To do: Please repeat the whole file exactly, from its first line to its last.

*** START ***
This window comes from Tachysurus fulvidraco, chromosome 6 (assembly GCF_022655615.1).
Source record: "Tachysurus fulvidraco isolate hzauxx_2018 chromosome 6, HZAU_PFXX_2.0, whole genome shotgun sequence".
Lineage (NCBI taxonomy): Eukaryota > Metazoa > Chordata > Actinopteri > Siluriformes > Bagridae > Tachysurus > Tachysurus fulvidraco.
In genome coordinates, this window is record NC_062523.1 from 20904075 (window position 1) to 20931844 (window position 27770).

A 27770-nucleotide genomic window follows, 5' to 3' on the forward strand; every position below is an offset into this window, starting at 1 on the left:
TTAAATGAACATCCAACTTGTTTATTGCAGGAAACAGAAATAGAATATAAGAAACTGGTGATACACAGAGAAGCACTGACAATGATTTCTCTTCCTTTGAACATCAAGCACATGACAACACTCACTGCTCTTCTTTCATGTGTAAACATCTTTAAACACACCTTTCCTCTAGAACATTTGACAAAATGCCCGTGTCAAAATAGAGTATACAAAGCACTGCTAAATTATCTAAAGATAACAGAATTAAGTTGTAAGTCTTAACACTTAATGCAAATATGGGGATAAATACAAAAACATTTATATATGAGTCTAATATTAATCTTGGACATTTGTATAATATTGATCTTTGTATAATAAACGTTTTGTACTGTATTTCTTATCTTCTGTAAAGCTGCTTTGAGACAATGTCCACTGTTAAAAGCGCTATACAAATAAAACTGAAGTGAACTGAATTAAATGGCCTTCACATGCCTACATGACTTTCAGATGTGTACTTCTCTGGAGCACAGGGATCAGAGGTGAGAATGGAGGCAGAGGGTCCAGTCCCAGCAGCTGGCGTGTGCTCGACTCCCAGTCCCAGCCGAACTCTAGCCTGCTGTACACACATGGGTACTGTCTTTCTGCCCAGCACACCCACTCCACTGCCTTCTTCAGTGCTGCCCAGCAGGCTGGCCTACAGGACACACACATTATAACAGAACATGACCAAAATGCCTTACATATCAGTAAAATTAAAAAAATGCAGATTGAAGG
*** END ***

This window comes from Tachysurus fulvidraco, chromosome 6 (assembly GCF_022655615.1).
Source record: "Tachysurus fulvidraco isolate hzauxx_2018 chromosome 6, HZAU_PFXX_2.0, whole genome shotgun sequence".
Lineage (NCBI taxonomy): Eukaryota > Metazoa > Chordata > Actinopteri > Siluriformes > Bagridae > Tachysurus > Tachysurus fulvidraco.
In genome coordinates, this window is record NC_062523.1 from 20904075 (window position 1) to 20931844 (window position 27770).

A 27770-nucleotide genomic window follows, 5' to 3' on the forward strand; every position below is an offset into this window, starting at 1 on the left:
TTAAATGAACATCCAACTTGTTTATTGCAGGAAACAGAAATAGAATATAAGAAACTGGTGATACACAGAGAAGCACTGACAATGATTTCTCTTCCTTTGAACATCAAGCACATGACAACACTCACTGCTCTTCTTTCATGTGTAAACATCTTTAAACACACCTTTCCTCTAGAACATTTGACAAAATGCCCGTGTCAAAATAGAGTATACAAAGCACTGCTAAATTATCTAAAGATAACAGAATTAAGTTGTAAGTCTTAACACTTAATGCAAATATGGGGATAAATACAAAAACATTTATATATGAGTCTAATATTAATCTTGGACATTTGTATAATATTGATCTTTGTATAATAAACGTTTTGTACTGTATTTCTTATCTTCTGTAAAGCTGCTTTGAGACAATGTCCACTGTTAAAAGCGCTATACAAATAAAACTGAAGTGAACTGAATTAAATGGCCTTCACATGCCTACATGACTTTCAGATGTGTACTTCTCTGGAGCACAGGGATCAGAGGTGAGAATGGAGGCAGAGGGTCCAGTCCCAGCAGCTGGCGTGTGCTCGACTCCCAGTCCCAGCCGAACTCTAGCCTGCTGTACACACATGGGTACTGTCTTTCTGCCCAGCACACCCACTCCACTGCCTTCTTCAGTGCTGCCCAGCAGGCTGGCCTACAGGACACACACATTATAACAGAACATGACCAAAATGCCTTACATATCAGTAAAATTAAAAAAATGCAGATTGAAGG